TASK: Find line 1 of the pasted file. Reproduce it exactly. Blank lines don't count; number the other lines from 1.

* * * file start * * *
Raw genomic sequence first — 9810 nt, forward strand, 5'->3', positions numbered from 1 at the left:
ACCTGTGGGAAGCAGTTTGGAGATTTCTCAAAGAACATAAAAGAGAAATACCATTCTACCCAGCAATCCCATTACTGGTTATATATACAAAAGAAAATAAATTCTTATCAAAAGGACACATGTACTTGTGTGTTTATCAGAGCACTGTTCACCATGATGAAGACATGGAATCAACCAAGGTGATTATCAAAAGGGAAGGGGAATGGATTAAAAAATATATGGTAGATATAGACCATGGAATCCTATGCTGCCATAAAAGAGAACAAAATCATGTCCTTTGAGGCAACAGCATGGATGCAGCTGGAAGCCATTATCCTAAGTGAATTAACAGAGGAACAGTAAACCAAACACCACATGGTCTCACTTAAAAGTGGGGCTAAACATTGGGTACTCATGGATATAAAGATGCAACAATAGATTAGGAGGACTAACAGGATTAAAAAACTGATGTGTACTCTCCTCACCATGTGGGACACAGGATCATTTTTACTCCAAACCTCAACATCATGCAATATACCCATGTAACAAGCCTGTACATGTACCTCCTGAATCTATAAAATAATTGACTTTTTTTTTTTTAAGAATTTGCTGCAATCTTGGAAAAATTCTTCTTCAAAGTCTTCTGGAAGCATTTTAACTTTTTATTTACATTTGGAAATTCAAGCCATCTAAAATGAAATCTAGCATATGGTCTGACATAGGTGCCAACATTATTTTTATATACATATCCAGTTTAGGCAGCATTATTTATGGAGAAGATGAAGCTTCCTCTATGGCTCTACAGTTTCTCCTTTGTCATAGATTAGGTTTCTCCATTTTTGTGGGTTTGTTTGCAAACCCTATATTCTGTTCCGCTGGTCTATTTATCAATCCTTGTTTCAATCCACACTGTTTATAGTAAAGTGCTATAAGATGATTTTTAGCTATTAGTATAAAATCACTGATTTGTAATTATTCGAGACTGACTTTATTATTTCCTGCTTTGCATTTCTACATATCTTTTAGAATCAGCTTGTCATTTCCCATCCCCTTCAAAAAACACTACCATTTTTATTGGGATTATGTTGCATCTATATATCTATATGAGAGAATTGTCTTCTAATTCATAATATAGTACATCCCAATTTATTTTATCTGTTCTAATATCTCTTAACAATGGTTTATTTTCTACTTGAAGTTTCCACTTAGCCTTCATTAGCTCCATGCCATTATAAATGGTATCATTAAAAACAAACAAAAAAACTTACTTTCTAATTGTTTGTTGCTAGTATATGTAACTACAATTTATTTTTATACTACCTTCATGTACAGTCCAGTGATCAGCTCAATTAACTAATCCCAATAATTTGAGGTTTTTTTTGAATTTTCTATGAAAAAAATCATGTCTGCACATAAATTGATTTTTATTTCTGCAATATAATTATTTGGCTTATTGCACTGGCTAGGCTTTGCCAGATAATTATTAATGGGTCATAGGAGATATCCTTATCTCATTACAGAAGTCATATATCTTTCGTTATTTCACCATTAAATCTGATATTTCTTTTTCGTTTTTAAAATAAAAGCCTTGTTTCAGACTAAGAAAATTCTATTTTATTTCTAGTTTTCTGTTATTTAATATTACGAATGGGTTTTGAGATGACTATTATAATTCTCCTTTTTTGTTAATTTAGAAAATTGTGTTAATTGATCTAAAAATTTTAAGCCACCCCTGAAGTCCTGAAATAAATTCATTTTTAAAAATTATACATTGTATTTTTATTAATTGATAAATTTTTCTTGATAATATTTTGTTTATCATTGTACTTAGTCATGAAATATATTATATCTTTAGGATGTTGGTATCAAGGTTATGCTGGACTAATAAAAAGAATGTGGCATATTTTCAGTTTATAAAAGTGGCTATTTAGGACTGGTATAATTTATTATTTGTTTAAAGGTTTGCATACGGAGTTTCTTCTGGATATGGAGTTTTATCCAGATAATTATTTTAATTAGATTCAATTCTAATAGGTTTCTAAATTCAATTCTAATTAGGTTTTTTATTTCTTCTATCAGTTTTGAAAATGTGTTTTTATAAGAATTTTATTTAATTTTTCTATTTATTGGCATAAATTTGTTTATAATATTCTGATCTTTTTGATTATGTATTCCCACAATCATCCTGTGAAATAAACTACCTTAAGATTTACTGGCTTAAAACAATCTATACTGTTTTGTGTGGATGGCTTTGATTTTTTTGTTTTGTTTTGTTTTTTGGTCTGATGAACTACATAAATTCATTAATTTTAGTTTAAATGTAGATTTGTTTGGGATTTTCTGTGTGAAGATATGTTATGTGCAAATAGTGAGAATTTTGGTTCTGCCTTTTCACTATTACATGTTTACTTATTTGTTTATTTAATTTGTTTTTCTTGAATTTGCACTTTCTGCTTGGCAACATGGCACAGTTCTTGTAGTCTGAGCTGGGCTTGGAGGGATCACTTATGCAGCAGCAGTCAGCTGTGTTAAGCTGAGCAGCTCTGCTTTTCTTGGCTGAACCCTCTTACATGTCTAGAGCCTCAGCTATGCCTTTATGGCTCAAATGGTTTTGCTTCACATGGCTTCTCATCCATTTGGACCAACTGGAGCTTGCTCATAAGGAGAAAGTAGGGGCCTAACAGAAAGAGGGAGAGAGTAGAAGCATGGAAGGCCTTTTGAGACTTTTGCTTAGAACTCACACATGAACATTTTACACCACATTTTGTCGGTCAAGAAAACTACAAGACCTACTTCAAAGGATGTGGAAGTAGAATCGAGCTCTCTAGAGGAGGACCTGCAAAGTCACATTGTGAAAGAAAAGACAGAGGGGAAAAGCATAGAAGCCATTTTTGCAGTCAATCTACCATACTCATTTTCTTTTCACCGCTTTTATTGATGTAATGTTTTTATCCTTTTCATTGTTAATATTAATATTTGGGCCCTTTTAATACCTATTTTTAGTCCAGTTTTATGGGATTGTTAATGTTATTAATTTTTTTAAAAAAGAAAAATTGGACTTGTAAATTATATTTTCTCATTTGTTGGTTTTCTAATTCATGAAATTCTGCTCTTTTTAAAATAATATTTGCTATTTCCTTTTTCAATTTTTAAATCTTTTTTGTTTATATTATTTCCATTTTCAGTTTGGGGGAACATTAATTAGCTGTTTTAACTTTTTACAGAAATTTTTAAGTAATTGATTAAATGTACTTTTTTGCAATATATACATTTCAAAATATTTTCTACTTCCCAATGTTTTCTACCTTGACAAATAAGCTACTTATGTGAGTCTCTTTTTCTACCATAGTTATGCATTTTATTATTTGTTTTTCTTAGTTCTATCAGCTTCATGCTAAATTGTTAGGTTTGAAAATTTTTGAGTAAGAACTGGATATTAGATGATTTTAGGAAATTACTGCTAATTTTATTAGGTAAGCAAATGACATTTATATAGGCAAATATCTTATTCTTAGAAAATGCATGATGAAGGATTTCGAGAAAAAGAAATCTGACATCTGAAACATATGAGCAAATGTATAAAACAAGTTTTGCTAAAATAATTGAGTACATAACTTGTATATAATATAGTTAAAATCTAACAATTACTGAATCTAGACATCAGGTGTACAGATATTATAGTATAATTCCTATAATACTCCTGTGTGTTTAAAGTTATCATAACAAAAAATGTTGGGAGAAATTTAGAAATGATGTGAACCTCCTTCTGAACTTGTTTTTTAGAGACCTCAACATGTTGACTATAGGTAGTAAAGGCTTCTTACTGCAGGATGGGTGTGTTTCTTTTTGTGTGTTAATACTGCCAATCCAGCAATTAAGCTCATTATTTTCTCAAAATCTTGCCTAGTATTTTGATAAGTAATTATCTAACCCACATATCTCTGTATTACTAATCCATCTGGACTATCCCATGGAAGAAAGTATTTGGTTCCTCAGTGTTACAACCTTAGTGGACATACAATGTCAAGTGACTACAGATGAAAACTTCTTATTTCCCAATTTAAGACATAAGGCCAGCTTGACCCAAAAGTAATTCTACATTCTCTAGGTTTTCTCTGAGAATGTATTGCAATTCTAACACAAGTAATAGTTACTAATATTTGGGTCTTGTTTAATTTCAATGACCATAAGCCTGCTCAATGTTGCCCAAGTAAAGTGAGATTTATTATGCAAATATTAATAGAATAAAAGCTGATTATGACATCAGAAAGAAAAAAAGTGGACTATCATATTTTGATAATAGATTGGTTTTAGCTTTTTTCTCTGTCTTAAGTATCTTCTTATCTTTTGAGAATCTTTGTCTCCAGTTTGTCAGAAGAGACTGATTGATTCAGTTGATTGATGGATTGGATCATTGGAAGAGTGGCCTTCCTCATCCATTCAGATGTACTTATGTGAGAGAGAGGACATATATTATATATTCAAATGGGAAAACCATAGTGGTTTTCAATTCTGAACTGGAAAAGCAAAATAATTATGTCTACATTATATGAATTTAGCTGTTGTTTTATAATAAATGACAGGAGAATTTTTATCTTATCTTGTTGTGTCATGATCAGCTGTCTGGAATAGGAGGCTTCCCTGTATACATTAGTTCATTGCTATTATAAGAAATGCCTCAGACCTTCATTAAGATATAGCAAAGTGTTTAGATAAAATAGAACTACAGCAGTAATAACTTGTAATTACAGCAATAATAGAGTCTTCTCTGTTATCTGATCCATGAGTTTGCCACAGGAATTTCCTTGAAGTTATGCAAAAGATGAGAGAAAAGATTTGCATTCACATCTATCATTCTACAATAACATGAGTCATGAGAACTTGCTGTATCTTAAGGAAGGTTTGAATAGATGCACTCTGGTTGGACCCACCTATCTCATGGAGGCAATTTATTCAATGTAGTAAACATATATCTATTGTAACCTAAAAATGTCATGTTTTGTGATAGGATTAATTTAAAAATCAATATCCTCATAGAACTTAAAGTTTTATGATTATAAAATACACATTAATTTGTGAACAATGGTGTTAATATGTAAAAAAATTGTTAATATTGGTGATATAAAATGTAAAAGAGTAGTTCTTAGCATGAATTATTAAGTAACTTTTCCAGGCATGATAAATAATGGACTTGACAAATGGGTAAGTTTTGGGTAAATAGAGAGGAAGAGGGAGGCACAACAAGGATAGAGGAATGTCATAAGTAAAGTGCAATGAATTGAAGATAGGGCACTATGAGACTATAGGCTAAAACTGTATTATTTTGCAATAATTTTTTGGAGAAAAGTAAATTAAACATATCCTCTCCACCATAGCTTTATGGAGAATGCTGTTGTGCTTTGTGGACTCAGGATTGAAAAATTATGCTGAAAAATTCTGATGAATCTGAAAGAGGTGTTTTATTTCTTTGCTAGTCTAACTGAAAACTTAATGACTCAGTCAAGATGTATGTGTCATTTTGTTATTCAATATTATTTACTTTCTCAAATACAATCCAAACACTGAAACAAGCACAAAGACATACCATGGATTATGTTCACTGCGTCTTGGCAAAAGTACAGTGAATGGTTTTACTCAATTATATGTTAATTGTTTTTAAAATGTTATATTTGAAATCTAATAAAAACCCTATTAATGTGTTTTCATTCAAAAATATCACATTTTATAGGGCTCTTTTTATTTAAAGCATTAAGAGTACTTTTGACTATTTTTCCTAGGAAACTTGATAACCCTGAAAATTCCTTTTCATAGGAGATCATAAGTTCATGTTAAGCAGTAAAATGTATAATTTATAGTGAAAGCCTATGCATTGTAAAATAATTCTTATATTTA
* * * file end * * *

Raw genomic sequence first — 9810 nt, forward strand, 5'->3', positions numbered from 1 at the left: